19.02.2018 | Universität Basel

nachricht Removing fossil fuel subsidies will not reduce CO2 emissions as much as hoped
08.02.2018 | International Institute for Applied Systems Analysis (IIASA)

All articles from Ecology, The Environment and Conservation >>>

The most recent press releases about innovation >>>

Die letzten 5 Focus-News des innovations-reports im Überblick:

Im Focus: Developing reliable quantum computers

International research team makes important step on the path to solving certification problems

Quantum computers may one day solve algorithmic problems which even the biggest supercomputers today can’t manage. But how do you test a quantum computer to...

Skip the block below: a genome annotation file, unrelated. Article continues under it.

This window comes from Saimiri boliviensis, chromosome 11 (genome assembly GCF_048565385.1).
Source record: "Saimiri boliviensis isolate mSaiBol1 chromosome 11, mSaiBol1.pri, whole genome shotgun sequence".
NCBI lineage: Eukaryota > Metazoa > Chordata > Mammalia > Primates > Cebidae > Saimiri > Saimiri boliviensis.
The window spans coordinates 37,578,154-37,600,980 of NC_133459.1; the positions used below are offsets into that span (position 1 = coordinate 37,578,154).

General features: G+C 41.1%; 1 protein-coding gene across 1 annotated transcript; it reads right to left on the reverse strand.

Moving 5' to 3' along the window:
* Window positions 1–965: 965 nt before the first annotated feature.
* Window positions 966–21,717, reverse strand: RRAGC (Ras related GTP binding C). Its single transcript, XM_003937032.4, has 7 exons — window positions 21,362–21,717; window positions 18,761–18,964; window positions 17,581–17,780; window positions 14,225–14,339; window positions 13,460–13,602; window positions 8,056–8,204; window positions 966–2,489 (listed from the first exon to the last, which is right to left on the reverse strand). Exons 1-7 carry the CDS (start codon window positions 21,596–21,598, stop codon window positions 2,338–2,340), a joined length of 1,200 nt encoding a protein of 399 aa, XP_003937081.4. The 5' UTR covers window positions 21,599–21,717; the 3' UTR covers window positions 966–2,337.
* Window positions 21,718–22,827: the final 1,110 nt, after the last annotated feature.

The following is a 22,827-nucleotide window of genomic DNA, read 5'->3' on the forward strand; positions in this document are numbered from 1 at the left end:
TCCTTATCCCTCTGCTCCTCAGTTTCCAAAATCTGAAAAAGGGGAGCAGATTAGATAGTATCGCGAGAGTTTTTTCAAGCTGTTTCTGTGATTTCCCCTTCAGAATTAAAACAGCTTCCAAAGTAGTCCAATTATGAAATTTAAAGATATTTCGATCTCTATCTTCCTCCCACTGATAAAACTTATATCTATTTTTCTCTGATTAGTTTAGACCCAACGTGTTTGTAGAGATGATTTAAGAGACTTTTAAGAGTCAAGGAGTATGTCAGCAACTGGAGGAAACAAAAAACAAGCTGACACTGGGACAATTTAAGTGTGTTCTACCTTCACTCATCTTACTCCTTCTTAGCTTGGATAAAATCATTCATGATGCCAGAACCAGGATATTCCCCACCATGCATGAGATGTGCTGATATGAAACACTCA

Im Focus: In best circles: First integrated circuit from self-assembled polymer

For the first time, a team of researchers at the Max-Planck Institute (MPI) for Polymer Research in Mainz, Germany, has succeeded in making an integrated circuit (IC) from just a monolayer of a semiconducting polymer via a bottom-up, self-assembly approach.

In the self-assembly process, the semiconducting polymer arranges itself into an ordered monolayer in a transistor. The transistors are binary switches used...

Im Focus: Demonstration of a single molecule piezoelectric effect

Breakthrough provides a new concept of the design of molecular motors, sensors and electricity generators at nanoscale

Researchers from the Institute of Organic Chemistry and Biochemistry of the CAS (IOCB Prague), Institute of Physics of the CAS (IP CAS) and Palacký University...

Im Focus: Hybrid optics bring color imaging using ultrathin metalenses into focus